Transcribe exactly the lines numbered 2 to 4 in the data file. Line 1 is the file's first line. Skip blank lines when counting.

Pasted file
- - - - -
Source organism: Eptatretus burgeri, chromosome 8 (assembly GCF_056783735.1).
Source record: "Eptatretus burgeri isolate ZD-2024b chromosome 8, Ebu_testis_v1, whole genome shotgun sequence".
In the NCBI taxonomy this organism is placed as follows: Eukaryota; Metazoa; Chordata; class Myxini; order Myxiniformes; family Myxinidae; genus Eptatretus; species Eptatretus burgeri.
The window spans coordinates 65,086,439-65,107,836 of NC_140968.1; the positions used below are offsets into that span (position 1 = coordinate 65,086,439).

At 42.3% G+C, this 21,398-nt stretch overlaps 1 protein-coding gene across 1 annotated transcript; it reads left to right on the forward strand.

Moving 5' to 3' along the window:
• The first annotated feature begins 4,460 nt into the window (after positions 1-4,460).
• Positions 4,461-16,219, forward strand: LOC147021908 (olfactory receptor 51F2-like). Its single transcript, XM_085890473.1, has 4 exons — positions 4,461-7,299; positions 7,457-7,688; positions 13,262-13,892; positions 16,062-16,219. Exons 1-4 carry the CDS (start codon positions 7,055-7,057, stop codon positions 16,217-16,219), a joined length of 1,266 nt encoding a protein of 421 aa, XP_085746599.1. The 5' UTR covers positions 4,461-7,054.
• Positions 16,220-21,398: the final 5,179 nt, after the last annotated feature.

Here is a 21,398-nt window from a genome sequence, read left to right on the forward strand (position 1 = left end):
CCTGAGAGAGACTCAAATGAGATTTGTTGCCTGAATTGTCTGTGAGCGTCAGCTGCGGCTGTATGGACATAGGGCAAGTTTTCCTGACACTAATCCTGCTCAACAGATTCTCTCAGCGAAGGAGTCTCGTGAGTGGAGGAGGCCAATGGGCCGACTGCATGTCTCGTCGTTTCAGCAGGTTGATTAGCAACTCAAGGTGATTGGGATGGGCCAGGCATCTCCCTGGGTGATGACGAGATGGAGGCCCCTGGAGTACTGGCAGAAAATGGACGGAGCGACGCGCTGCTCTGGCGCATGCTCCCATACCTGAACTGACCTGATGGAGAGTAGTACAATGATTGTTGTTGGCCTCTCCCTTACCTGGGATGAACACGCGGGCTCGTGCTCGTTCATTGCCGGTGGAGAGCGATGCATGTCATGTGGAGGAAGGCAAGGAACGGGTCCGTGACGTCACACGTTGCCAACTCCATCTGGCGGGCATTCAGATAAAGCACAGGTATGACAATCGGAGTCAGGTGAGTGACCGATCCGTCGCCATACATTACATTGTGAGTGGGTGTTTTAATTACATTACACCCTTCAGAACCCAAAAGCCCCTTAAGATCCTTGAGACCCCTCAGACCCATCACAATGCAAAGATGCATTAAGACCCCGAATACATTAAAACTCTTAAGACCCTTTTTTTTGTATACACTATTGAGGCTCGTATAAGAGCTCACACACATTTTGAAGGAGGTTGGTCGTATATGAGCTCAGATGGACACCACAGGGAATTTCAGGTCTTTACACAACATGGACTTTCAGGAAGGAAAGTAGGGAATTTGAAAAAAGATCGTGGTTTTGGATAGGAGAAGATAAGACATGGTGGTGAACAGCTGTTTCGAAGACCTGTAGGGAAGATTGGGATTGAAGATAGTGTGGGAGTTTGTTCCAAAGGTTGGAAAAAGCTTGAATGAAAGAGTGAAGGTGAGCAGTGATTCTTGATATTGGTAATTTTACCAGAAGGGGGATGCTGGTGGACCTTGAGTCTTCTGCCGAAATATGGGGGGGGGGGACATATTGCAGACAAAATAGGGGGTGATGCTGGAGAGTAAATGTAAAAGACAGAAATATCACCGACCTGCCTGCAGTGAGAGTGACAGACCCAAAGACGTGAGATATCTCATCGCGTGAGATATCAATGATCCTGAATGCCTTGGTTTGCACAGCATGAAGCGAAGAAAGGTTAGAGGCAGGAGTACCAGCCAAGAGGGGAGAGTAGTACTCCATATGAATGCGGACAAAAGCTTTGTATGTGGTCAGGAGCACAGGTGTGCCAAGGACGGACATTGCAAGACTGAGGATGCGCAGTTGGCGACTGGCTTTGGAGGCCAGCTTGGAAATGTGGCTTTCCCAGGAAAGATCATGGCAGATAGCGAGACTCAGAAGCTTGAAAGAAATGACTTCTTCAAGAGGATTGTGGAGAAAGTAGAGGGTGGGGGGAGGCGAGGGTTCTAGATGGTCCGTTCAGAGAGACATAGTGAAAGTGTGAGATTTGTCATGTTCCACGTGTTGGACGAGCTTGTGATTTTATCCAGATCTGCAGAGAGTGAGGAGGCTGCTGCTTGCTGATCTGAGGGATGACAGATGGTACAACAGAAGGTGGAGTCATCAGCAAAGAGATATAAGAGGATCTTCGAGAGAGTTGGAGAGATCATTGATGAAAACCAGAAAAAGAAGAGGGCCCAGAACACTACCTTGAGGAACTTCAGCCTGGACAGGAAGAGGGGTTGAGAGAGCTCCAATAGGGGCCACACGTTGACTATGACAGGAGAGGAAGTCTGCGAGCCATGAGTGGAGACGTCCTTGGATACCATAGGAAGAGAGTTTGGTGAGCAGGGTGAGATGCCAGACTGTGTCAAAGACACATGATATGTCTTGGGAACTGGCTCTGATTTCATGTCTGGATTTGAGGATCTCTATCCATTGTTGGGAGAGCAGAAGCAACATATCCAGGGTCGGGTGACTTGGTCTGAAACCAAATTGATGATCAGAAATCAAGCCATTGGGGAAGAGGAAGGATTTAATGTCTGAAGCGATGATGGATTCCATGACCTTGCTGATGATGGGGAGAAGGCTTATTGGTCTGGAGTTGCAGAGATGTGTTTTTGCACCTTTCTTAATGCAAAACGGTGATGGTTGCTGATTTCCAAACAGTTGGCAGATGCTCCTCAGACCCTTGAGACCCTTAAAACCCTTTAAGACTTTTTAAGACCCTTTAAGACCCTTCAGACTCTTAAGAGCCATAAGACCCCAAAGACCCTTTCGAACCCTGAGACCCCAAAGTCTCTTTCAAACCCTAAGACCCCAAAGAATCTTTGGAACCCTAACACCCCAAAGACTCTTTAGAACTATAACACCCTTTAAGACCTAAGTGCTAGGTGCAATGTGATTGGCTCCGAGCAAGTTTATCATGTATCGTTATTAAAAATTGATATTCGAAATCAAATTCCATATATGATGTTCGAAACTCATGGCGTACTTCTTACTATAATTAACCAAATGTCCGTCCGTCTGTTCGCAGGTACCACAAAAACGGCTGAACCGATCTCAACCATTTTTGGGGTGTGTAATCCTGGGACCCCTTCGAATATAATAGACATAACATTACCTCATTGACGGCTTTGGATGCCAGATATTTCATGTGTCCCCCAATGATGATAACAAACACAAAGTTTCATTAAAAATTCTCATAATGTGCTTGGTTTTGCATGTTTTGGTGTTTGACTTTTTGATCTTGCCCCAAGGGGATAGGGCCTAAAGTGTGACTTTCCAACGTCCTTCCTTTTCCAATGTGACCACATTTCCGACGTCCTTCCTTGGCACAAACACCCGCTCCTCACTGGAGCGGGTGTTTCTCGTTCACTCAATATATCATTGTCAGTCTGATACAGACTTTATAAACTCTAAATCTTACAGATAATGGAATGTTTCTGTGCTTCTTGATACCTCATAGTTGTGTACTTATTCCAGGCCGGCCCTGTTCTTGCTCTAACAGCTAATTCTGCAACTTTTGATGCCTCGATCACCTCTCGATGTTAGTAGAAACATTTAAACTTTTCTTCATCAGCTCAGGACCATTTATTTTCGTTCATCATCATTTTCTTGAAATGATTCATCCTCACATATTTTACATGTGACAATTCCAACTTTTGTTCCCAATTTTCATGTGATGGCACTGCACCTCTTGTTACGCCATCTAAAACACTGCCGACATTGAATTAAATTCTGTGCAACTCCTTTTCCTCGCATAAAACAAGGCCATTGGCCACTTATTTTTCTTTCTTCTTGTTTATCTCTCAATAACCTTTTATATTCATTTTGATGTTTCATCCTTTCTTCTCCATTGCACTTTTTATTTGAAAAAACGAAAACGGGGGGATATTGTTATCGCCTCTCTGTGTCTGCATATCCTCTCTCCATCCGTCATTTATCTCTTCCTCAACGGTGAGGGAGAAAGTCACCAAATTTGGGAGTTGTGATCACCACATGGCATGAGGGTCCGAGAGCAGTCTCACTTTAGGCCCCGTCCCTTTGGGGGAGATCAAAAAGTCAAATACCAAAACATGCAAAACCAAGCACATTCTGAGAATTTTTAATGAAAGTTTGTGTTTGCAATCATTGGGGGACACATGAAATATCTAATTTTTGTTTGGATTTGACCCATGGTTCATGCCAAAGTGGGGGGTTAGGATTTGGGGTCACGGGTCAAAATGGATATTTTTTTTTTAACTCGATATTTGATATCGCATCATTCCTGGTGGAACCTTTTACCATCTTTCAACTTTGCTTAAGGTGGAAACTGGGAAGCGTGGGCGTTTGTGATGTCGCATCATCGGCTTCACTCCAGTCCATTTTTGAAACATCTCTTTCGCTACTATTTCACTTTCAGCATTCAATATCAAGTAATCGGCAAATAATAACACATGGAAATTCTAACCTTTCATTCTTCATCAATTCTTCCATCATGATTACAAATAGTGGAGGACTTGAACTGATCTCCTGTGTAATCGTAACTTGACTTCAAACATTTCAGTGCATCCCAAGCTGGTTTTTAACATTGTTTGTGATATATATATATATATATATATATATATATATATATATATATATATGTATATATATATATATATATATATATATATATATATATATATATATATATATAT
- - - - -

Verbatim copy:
Source record: "Eptatretus burgeri isolate ZD-2024b chromosome 8, Ebu_testis_v1, whole genome shotgun sequence".
In the NCBI taxonomy this organism is placed as follows: Eukaryota; Metazoa; Chordata; class Myxini; order Myxiniformes; family Myxinidae; genus Eptatretus; species Eptatretus burgeri.
The window spans coordinates 65,086,439-65,107,836 of NC_140968.1; the positions used below are offsets into that span (position 1 = coordinate 65,086,439).